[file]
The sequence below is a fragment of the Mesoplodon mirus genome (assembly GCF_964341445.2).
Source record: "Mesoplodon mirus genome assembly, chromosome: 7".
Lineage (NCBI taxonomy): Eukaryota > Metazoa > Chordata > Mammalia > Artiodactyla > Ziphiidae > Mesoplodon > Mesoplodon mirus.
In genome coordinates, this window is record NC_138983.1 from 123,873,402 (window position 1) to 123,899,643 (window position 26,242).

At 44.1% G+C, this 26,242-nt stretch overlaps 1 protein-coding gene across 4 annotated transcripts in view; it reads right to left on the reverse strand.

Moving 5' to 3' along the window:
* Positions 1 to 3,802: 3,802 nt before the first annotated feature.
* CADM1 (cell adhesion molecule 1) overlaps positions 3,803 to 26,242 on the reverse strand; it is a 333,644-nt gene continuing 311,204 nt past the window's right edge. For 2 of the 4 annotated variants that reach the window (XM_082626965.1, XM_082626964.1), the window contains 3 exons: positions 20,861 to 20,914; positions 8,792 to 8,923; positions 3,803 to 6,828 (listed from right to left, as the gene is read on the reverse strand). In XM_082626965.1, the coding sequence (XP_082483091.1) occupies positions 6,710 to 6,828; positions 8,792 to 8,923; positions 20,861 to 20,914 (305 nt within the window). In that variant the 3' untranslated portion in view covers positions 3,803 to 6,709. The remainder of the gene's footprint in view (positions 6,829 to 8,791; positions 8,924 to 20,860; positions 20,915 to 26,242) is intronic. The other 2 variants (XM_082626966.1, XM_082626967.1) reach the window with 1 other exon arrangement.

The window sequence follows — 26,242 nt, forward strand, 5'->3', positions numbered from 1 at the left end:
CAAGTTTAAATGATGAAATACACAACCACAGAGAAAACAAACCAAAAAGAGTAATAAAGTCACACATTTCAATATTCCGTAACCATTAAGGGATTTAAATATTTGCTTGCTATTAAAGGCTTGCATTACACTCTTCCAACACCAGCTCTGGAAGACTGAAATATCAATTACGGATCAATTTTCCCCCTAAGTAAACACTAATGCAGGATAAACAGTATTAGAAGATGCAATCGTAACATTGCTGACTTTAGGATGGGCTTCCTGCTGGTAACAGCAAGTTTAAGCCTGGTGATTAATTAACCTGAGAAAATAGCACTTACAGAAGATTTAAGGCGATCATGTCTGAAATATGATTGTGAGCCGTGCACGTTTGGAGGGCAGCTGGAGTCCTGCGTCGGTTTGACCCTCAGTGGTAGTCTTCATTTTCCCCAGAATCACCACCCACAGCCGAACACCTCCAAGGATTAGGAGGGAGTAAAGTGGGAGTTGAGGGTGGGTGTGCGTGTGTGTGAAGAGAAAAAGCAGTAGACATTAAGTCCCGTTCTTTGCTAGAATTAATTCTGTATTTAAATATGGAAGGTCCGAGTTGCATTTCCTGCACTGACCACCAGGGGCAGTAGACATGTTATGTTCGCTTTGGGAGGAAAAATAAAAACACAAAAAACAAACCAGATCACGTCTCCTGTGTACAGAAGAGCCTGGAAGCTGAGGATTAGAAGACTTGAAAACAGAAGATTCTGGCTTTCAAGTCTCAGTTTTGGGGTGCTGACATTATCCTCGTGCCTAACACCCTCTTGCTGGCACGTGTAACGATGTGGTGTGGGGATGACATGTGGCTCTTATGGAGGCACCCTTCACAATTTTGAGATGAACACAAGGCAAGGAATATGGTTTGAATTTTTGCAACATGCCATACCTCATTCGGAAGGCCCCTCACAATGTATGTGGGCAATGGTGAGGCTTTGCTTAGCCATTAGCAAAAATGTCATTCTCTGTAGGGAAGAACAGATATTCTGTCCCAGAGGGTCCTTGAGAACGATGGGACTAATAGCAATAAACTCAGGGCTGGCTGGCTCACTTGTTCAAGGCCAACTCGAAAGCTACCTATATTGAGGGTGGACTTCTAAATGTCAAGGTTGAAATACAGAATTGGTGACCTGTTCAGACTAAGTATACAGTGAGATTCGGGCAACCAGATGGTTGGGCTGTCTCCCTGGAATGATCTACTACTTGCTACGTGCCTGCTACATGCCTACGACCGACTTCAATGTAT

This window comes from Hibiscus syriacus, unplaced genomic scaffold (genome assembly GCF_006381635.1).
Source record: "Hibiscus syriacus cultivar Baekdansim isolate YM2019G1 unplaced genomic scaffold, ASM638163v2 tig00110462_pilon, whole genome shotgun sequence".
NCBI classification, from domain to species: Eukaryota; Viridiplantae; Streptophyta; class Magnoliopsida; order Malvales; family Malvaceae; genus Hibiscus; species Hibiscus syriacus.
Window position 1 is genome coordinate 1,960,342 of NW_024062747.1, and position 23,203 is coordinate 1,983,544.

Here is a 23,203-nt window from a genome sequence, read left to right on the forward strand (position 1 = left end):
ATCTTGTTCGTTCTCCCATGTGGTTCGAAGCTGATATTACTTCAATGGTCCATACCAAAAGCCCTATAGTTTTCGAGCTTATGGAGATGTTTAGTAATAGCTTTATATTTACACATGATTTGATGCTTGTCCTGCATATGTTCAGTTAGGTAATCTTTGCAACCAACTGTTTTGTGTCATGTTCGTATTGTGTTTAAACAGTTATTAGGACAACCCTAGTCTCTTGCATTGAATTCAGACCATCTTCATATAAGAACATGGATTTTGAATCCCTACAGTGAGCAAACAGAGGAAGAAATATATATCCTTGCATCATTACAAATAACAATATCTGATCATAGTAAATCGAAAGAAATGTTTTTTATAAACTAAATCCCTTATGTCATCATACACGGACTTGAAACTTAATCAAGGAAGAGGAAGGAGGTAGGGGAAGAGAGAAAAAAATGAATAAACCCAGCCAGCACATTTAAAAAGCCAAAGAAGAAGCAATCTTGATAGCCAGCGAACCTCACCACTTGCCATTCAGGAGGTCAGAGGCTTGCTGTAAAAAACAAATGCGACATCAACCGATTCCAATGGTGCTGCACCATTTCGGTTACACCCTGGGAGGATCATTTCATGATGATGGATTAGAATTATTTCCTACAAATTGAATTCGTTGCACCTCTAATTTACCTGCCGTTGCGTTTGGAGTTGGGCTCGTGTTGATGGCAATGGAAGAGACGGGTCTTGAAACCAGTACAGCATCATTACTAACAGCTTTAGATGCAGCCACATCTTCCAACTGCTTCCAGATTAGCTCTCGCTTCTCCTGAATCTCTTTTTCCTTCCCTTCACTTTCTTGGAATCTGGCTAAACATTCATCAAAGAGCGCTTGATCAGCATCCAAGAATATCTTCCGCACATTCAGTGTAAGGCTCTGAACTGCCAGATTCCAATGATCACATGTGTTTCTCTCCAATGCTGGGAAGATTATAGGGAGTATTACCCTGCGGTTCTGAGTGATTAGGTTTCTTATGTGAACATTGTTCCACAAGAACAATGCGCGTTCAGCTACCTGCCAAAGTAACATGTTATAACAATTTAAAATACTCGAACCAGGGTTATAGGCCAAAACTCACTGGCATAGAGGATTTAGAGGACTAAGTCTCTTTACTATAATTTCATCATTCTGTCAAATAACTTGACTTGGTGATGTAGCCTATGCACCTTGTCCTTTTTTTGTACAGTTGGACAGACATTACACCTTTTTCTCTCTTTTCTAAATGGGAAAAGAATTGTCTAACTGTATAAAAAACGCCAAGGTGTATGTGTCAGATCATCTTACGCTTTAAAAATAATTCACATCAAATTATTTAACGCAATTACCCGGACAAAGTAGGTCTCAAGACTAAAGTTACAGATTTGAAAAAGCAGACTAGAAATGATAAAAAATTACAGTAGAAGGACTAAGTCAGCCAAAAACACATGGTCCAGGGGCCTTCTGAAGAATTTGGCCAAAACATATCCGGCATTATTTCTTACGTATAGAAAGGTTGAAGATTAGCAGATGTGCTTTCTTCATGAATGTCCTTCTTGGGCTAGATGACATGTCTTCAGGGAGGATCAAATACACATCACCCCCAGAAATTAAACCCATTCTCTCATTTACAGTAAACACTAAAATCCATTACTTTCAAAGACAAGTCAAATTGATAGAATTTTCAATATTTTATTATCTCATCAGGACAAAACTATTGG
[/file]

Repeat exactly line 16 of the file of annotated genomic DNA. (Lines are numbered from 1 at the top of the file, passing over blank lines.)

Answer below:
ATCTTGTTCGTTCTCCCATGTGGTTCGAAGCTGATATTACTTCAATGGTCCATACCAAAAGCCCTATAGTTTTCGAGCTTATGGAGATGTTTAGTAATAGCTTTATATTTACACATGATTTGATGCTTGTCCTGCATATGTTCAGTTAGGTAATCTTTGCAACCAACTGTTTTGTGTCATGTTCGTATTGTGTTTAAACAGTTATTAGGACAACCCTAGTCTCTTGCATTGAATTCAGACCATCTTCATATAAGAACATGGATTTTGAATCCCTACAGTGAGCAAACAGAGGAAGAAATATATATCCTTGCATCATTACAAATAACAATATCTGATCATAGTAAATCGAAAGAAATGTTTTTTATAAACTAAATCCCTTATGTCATCATACACGGACTTGAAACTTAATCAAGGAAGAGGAAGGAGGTAGGGGAAGAGAGAAAAAAATGAATAAACCCAGCCAGCACATTTAAAAAGCCAAAGAAGAAGCAATCTTGATAGCCAGCGAACCTCACCACTTGCCATTCAGGAGGTCAGAGGCTTGCTGTAAAAAACAAATGCGACATCAACCGATTCCAATGGTGCTGCACCATTTCGGTTACACCCTGGGAGGATCATTTCATGATGATGGATTAGAATTATTTCCTACAAATTGAATTCGTTGCACCTCTAATTTACCTGCCGTTGCGTTTGGAGTTGGGCTCGTGTTGATGGCAATGGAAGAGACGGGTCTTGAAACCAGTACAGCATCATTACTAACAGCTTTAGATGCAGCCACATCTTCCAACTGCTTCCAGATTAGCTCTCGCTTCTCCTGAATCTCTTTTTCCTTCCCTTCACTTTCTTGGAATCTGGCTAAACATTCATCAAAGAGCGCTTGATCAGCATCCAAGAATATCTTCCGCACATTCAGTGTAAGGCTCTGAACTGCCAGATTCCAATGATCACATGTGTTTCTCTCCAATGCTGGGAAGATTATAGGGAGTATTACCCTGCGGTTCTGAGTGATTAGGTTTCTTATGTGAACATTGTTCCACAAGAACAATGCGCGTTCAGCTACCTGCCAAAGTAACATGTTATAACAATTTAAAATACTCGAACCAGGGTTATAGGCCAAAACTCACTGGCATAGAGGATTTAGAGGACTAAGTCTCTTTACTATAATTTCATCATTCTGTCAAATAACTTGACTTGGTGATGTAGCCTATGCACCTTGTCCTTTTTTTGTACAGTTGGACAGACATTACACCTTTTTCTCTCTTTTCTAAATGGGAAAAGAATTGTCTAACTGTATAAAAAACGCCAAGGTGTATGTGTCAGATCATCTTACGCTTTAAAAATAATTCACATCAAATTATTTAACGCAATTACCCGGACAAAGTAGGTCTCAAGACTAAAGTTACAGATTTGAAAAAGCAGACTAGAAATGATAAAAAATTACAGTAGAAGGACTAAGTCAGCCAAAAACACATGGTCCAGGGGCCTTCTGAAGAATTTGGCCAAAACATATCCGGCATTATTTCTTACGTATAGAAAGGTTGAAGATTAGCAGATGTGCTTTCTTCATGAATGTCCTTCTTGGGCTAGATGACATGTCTTCAGGGAGGATCAAATACACATCACCCCCAGAAATTAAACCCATTCTCTCATTTACAGTAAACACTAAAATCCATTACTTTCAAAGACAAGTCAAATTGATAGAATTTTCAATATTTTATTATCTCATCAGGACAAAACTATTGG